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A minute’s silence was held at all weekend sporting events in Italy earlier this month (16-17 November) to mark the death, at 88, of the legendary showjumper, General Raimondo d’Inzeo.

Raimondo made his Olympic debut at the London 1948 Games.

He won six Olympic jumping medals, most memorably on home ground in Rome 1960 when he took gold ahead of his older brother, Piero, who took silver.

He also won two individual world championship titles and many prestigious grands prix, including Aachen, Rome (four times) and Dublin twice on the Irish-bred Bellevue. His other top horses were his Olympic gold medal ride Posillipo (pictured) Gowran Girl and Fiorello II.

Raimondo’s father, Carlo Costante d’Inzeo, was a renowned equestrian and chief instructor in Piemonte Reale, the Royal Piedmontese Dragoons, which was the smartest regiment in the Italian cavalry.

In 1950, Raimondo joined the Italian military police and held the title, General at the time of his death.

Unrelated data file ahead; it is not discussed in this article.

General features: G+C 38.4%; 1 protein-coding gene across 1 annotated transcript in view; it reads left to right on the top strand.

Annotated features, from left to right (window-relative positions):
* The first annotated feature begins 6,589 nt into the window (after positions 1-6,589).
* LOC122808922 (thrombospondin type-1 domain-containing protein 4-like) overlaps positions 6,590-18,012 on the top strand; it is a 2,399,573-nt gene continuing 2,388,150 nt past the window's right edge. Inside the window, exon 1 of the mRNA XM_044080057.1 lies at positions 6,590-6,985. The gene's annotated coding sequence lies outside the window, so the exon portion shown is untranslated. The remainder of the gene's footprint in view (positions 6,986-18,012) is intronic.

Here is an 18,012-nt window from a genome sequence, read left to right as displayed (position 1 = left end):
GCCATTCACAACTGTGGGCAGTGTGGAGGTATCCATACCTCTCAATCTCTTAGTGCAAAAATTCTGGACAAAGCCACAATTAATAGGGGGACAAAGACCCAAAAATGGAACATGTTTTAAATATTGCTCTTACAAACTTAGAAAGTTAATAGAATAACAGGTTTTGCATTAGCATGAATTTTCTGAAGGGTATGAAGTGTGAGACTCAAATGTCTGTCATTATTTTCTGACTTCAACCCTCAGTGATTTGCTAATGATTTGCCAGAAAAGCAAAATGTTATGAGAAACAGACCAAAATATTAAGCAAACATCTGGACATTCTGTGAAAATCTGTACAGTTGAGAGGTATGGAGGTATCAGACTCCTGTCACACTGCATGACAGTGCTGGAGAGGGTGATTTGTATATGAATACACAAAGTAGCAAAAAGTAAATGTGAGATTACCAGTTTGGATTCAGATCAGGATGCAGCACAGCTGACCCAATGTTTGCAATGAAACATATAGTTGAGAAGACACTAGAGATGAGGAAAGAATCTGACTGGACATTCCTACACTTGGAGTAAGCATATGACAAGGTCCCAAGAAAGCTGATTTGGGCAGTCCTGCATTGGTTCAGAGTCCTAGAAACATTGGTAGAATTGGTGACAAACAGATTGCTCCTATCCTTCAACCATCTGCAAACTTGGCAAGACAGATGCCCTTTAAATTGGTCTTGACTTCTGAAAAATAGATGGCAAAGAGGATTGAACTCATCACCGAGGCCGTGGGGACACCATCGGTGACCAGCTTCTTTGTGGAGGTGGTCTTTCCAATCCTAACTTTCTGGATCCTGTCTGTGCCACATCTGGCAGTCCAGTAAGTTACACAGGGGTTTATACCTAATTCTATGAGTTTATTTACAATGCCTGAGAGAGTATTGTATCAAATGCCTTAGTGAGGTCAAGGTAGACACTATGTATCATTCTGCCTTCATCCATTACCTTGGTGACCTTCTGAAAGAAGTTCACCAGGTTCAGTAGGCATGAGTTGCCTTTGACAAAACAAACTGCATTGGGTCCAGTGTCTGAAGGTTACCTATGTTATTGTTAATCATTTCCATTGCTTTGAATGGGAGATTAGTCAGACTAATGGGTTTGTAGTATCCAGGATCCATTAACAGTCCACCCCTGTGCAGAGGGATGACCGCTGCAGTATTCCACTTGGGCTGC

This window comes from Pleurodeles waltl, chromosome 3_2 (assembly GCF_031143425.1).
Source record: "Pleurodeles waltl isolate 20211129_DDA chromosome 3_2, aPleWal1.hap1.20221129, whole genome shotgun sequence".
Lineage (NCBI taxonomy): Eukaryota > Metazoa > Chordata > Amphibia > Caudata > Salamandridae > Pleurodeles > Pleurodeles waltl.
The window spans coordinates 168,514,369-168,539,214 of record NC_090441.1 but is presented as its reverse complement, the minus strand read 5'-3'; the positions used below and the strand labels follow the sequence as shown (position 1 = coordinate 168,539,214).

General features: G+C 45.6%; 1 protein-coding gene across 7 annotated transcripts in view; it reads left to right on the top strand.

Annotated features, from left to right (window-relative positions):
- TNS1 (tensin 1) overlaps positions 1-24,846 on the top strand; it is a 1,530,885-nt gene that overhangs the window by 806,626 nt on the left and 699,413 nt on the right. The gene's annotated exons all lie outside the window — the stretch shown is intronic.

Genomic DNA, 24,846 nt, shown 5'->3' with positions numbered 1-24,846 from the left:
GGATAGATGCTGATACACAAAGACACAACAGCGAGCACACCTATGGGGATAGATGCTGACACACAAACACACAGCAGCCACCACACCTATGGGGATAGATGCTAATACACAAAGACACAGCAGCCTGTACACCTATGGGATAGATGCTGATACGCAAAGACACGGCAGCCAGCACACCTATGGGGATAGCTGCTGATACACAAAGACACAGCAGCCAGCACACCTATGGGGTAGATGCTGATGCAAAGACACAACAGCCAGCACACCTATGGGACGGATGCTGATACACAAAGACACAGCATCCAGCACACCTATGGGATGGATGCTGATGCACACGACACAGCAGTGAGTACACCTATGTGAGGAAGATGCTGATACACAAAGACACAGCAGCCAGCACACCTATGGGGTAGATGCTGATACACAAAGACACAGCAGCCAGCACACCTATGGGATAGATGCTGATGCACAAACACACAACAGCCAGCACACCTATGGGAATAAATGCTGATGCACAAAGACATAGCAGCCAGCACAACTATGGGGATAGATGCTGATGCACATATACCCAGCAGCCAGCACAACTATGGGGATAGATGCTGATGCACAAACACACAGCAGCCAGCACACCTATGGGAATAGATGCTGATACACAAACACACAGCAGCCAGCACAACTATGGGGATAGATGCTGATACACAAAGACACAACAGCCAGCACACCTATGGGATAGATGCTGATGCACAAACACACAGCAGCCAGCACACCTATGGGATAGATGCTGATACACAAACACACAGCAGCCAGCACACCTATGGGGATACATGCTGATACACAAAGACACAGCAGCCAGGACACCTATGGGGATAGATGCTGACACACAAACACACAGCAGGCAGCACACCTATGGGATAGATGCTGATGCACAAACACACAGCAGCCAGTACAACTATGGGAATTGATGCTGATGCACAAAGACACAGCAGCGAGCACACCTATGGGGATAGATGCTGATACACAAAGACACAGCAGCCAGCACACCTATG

He was “a true icon and one of the most successful horsemen of all time,” said FEI general secretary Ingmar de Vos.

“He was a special kind of rider who could win every type of class, from grands prix to puissance to speed classes and he had incredible success with so many different horses.”

Raimondo d’Inzeo’s body lay in state at the headquarters of the Italian Olympic committee (CONI) in Rome ahead of his funeral on 18 November. Hundreds of people attended the funeral including representatives of the Italian authorities, media, friends — and his 90-year-old brother, Piero.

He leaves a wife, Giuliana.

This article first appeared in H&H 28 November 2013.